Hot Rod Hundley, the former NBA player who broadcast Jazz games in New Orleans and Utah for 35 years as well as played and broadcast for the Lakers, died Friday. He was 80.
The Jazz said Hundley died at his home in the Phoenix area.
Hundley broadcast 3,051 Jazz games from 1974 to 2009. He joined the franchise before its first season in New Orleans in 1974-75 and moved with the team to Salt Lake City in 1979-80.
Hundley also was a broadcaster for four seasons with the Lakers and four with the Phoenix Suns, and he called NBA games for CBS.
“Hot Rod was the voice of the Utah Jazz for 35 years and his voice was synonymous with Jazz radio,” Jazz owner Gail Miller said in a statement. “The expressions he used throughout the game broadcasts are legendary. He had the unique ability to make the game come to life so that you felt as though you could see what was happening on the floor when listening to him call the games.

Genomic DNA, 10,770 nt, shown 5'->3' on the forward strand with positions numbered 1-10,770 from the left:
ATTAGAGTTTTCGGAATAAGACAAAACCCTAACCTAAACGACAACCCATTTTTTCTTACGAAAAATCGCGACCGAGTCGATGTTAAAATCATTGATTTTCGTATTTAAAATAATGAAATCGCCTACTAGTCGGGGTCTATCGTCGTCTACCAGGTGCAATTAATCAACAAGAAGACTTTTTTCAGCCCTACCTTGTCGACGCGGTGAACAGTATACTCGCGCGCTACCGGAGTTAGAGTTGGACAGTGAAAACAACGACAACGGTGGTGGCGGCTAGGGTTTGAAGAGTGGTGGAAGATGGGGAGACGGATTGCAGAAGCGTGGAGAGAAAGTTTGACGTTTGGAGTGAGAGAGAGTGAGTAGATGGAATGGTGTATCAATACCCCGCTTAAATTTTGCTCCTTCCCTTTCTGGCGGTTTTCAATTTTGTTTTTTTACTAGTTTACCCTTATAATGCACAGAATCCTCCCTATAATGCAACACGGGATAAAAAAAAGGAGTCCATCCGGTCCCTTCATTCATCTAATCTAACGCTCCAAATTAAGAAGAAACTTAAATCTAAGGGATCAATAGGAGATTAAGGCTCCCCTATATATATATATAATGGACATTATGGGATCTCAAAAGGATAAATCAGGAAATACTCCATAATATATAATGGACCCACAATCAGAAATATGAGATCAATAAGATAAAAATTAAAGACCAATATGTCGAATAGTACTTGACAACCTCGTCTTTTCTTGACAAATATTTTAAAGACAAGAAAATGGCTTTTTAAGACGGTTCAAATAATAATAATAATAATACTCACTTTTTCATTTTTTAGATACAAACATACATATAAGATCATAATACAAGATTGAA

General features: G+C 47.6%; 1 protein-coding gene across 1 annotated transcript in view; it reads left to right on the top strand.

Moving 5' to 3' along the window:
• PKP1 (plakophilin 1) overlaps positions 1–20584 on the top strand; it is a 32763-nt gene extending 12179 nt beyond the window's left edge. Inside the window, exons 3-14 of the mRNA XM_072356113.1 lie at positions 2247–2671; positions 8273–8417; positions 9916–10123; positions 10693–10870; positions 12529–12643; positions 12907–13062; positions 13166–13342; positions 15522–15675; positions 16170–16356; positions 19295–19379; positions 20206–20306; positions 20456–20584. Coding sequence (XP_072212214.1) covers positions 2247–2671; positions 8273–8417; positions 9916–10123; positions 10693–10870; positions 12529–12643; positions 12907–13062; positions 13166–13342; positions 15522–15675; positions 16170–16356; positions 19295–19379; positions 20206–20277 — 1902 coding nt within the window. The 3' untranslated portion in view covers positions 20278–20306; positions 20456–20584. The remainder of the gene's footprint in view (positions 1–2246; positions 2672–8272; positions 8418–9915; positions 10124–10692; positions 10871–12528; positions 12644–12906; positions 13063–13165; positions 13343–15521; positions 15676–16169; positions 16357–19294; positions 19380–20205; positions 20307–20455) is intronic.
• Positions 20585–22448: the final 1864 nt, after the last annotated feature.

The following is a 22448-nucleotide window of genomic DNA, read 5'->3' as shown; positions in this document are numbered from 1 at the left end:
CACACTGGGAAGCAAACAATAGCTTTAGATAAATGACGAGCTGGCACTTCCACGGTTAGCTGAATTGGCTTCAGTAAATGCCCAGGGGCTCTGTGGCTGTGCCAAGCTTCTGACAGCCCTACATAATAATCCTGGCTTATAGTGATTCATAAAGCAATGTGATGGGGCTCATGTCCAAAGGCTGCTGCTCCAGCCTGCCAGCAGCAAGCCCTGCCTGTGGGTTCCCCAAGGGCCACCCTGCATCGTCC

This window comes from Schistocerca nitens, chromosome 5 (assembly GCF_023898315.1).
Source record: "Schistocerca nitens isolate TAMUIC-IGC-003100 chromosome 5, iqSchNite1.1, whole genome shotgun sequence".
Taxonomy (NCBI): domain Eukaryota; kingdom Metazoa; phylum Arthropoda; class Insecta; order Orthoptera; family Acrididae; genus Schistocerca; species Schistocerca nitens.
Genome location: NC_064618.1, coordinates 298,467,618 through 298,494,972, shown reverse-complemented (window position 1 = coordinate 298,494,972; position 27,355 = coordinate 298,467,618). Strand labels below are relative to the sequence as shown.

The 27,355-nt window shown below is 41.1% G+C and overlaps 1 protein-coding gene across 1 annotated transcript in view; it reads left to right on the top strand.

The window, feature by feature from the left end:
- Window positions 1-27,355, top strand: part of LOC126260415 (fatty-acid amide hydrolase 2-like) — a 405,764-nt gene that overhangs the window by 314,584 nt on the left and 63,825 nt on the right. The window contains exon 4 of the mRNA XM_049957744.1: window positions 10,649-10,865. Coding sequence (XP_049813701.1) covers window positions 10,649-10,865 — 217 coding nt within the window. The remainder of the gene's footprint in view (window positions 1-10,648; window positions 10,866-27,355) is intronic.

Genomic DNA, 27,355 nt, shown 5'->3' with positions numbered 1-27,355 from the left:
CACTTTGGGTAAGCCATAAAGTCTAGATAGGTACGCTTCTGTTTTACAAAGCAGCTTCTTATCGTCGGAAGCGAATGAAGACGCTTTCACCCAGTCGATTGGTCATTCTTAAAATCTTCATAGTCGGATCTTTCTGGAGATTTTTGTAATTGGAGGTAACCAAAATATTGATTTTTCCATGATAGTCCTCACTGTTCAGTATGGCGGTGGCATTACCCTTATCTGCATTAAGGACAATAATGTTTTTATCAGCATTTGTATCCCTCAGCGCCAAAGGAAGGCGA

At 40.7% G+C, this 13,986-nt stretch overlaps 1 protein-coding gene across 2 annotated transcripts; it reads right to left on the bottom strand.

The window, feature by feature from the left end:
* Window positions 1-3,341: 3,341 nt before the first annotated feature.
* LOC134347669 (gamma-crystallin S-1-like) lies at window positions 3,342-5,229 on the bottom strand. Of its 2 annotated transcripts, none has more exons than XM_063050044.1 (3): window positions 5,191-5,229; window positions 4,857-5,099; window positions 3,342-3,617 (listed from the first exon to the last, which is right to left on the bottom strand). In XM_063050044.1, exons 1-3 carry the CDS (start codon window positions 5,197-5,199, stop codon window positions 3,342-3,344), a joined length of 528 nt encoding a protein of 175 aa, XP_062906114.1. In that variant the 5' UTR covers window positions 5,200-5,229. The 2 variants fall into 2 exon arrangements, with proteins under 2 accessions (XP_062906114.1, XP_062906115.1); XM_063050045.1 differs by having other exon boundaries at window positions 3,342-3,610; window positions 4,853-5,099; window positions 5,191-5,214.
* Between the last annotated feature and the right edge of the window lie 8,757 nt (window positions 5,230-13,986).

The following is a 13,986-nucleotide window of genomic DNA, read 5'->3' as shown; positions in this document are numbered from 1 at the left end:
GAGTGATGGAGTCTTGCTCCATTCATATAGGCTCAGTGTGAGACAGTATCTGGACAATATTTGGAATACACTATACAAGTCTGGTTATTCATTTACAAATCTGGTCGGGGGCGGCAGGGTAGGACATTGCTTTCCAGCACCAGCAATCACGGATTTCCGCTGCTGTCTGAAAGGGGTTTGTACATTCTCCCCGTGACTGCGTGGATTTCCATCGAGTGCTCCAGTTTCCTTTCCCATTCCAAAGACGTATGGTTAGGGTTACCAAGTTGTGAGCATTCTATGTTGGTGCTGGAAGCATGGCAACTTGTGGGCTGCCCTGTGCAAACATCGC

“Rod was a very special talent and will be missed by our family as well as Jazz fans everywhere. Our thoughts and condolences are with the Hundley family.”
Rodney Clark Hundley was born Oct. 26, 1934 in Charleston, W.Va. He was a star player at Charleston High School and then went on to West Virginia University.
He averaged 24.5 points in three varsity seasons at West Virginia. Hundley was drafted first overall by the Cincinnati Royals in 1957 and was immediately traded to the Minneapolis Lakers.
He averaged 8.4 points, 3.3 rebounds and 3.4 assists in six seasons with the Lakers in Minneapolis and Los Angeles, playing in the 1960 and 1961 All-Star games.
“I am saddened by the news of the passing of my longtime friend, Rod Hundley,” Hall of Famer Jerry West said in a statement. “I first met Rod when I was 18 and he encouraged be to attend West Virginia University. We were Laker teammates and never lost contact.
“Rod was not only a great basketball player, but one of the best play-by-play announcers in the game. He will be missed by all those he touched through his legendary career as will his colorful storytelling.”